The Riley County Police Department will need a bigger or separate building for operations in the coming years, Director Dennis Butler said Wednesday.

“Our building is at capacity,” Butler said. “That whole building (at 1001 Seth Child Road) could be turned into a correctional and training/communications facility and then administrative functions, patrol and investigations could be moved to another building.”

He made these comments during a special Riley County Law Enforcement Agency meeting at the K-State Research Foundation building off North Manhattan Avenue.

Butler previously said that former walk-in closets are now being used as office space, the department has only one conference room to host training or regional meetings, and parking is limited.

Butler said he doesn’t have immediate plans to make a push for the expansion, but the new building, whether it was renovated or built, would have to be as close as possible to the current department headquarters to ease the transition.

“I think you need to start talking about it, even if it’s three, four years out before a normal push,” he said “It’s something that needs to be addressed at some point. It’s just too small in there.”

The agency, or law board, met Wednesday for a leadership retreat. Butler helped arrange sessions with facilitator John Devine of The Leadership Firm of Salina to allow the board to discuss issues and concerns it has as the department’s governing body, as well as establish a closer connection between members and the command staff.

“Sometimes topics can be raised and discussions can occur where we learn things that can help us do a better job,” Butler said. “It’s those opportunities that I’m trying to flesh out by having Mr. Devine come lead or facilitate discussion. I think part of working better together is getting to know each other better, building those relationships, and understanding where our perspectives are as individuals, as a board and as a command staff. I think we’re accomplishing that. I felt that way after the command staff meeting last week. I felt like we came away from that feeling more comfortable with each other, talking about things that aren’t agenda-driven necessarily.”

During the session, law board members also discussed what RCPD should look like in the future, things RCPD does that it can build on, future opportunities and issues they see that could hinder those efforts.

Linda Morse said she would like to see more training for officers on sensitivity to sexual assault and mental health because it is not always intuitive.

“I know they’re working on mental health and I think we’ve moved along well,” Morse said, referring to RCPD’s recent commitment to a mental health campaign and development of a crisis intervention team. “I want to move that way for sexual assault and rape as we have with mental health.”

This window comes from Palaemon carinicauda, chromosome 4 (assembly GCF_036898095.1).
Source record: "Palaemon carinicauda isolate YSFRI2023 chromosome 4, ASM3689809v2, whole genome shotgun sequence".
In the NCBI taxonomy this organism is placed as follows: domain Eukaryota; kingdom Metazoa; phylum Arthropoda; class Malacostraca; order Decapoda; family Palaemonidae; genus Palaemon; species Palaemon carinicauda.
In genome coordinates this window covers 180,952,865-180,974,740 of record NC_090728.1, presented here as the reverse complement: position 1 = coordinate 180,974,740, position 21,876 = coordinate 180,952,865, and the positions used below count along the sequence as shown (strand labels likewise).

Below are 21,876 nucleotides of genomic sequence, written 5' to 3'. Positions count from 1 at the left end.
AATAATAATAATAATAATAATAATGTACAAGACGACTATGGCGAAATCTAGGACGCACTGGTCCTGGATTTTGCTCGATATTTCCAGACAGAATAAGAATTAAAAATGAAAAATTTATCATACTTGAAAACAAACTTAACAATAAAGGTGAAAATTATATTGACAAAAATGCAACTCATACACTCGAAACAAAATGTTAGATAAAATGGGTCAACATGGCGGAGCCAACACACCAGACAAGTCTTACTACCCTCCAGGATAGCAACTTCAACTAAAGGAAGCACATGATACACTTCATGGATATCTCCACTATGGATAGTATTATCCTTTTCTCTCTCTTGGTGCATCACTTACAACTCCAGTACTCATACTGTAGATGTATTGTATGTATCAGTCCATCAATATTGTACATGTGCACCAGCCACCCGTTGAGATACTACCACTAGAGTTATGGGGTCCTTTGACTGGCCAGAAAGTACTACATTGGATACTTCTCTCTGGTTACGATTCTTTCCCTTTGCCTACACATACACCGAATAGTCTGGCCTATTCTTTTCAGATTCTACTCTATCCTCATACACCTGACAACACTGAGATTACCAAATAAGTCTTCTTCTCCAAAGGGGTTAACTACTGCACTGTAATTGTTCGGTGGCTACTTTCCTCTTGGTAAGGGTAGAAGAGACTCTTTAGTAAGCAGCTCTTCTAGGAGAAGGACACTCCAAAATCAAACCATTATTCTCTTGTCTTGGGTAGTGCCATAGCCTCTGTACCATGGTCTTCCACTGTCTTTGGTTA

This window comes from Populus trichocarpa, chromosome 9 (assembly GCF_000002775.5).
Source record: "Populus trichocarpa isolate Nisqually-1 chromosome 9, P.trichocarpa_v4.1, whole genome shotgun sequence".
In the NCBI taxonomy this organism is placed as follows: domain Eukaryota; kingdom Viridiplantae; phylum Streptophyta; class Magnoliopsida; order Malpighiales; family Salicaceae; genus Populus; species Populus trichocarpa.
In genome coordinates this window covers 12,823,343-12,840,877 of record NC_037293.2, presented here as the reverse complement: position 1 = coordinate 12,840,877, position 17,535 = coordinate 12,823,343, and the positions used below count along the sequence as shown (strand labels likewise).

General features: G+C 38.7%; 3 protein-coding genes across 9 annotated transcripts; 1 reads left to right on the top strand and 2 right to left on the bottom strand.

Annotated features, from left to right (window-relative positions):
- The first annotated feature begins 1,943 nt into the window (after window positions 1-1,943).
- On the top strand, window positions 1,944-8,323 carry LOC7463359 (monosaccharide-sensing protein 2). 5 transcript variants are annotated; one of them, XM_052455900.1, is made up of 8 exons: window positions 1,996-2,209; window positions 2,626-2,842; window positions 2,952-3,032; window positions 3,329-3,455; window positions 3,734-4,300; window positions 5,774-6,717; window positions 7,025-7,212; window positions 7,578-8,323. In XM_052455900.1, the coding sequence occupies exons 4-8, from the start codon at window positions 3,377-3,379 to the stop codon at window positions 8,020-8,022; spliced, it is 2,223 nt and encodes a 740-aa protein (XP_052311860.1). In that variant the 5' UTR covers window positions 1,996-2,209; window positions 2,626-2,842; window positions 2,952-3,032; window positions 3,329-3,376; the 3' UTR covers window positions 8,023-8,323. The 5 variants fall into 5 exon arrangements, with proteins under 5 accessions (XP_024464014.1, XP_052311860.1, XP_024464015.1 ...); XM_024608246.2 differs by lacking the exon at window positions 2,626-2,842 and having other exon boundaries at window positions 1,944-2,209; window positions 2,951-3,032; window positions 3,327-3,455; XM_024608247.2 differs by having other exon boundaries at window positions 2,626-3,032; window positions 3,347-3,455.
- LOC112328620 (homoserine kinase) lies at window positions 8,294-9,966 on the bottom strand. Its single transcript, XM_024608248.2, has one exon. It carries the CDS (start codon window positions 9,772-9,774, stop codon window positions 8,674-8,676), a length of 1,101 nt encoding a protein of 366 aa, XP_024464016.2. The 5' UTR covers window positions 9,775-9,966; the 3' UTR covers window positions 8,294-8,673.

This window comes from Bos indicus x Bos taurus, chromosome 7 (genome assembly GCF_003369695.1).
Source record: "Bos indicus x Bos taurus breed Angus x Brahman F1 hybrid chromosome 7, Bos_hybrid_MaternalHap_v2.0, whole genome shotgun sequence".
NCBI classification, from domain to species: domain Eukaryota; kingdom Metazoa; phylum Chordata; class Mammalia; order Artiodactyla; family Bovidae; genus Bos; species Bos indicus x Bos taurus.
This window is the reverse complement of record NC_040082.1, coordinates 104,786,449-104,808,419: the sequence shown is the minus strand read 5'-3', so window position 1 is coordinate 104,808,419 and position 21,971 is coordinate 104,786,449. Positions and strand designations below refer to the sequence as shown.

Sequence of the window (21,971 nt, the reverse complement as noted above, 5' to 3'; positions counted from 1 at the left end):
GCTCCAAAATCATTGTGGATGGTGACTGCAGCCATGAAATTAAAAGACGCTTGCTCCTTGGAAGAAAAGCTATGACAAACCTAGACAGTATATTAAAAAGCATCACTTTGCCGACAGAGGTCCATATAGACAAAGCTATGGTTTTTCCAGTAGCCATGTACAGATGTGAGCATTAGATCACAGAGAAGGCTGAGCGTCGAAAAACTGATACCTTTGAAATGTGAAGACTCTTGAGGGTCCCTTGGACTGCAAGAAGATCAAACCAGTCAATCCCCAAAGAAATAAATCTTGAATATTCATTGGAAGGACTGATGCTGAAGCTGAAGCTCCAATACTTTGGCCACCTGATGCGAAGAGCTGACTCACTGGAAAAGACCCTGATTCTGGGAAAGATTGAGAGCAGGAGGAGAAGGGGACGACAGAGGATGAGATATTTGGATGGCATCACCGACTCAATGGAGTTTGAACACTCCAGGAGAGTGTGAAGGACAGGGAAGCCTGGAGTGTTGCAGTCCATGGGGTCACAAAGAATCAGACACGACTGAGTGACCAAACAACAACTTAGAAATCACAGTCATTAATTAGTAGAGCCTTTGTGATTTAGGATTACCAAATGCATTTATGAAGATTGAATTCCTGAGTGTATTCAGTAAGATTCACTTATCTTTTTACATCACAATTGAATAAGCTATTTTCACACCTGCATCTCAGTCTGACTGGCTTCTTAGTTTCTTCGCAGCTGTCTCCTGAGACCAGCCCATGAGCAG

Riley County Attorney Barry Wilkerson said he would also like to see a sexual crime unit made up of both investigative detectives and patrol officers who are specially trained on how to respond and interview victims.

“I don’t see that the trend is going to decrease, but it’s going to increase as far as the types of crimes that are being committed unfortunately,” Wilkerson said. “If you got a drug unit, a sex crimes unit is a higher priority in my opinion. ... Crimes could be investigated more accurately and thoroughly overall.”

Butler said some of the issues are already being worked on. Working groups and committees have been established to review internal policies including diversity and recruitment, nepotism, uniforms and grooming. Employees are currently not allowed to have beards.

“It’s all line level and first line supervisors on those committees who are going to work together and make recommendations to me,” Butler said. “I will have to make the final approval and we’ve got more (groups). My point is while we have to focus on the service we provide, having happy employees who are comfortable with the uniforms they wear, have a beard if they want maybe, go exactly with what we’re talking about.”

While the board came up with several potential ideas to work toward, Devine recommended it narrow the list down to a few simple actions first before tackling larger plans.

Members decided it would try to work on attending ride-alongs with officers and training sessions to better understand RCPD operations, as well as more clearly define the role and responsibilities of the board.

The board and RCPD command staff will come together in October for a joint session to share their viewpoints and what they discussed in their respective meetings.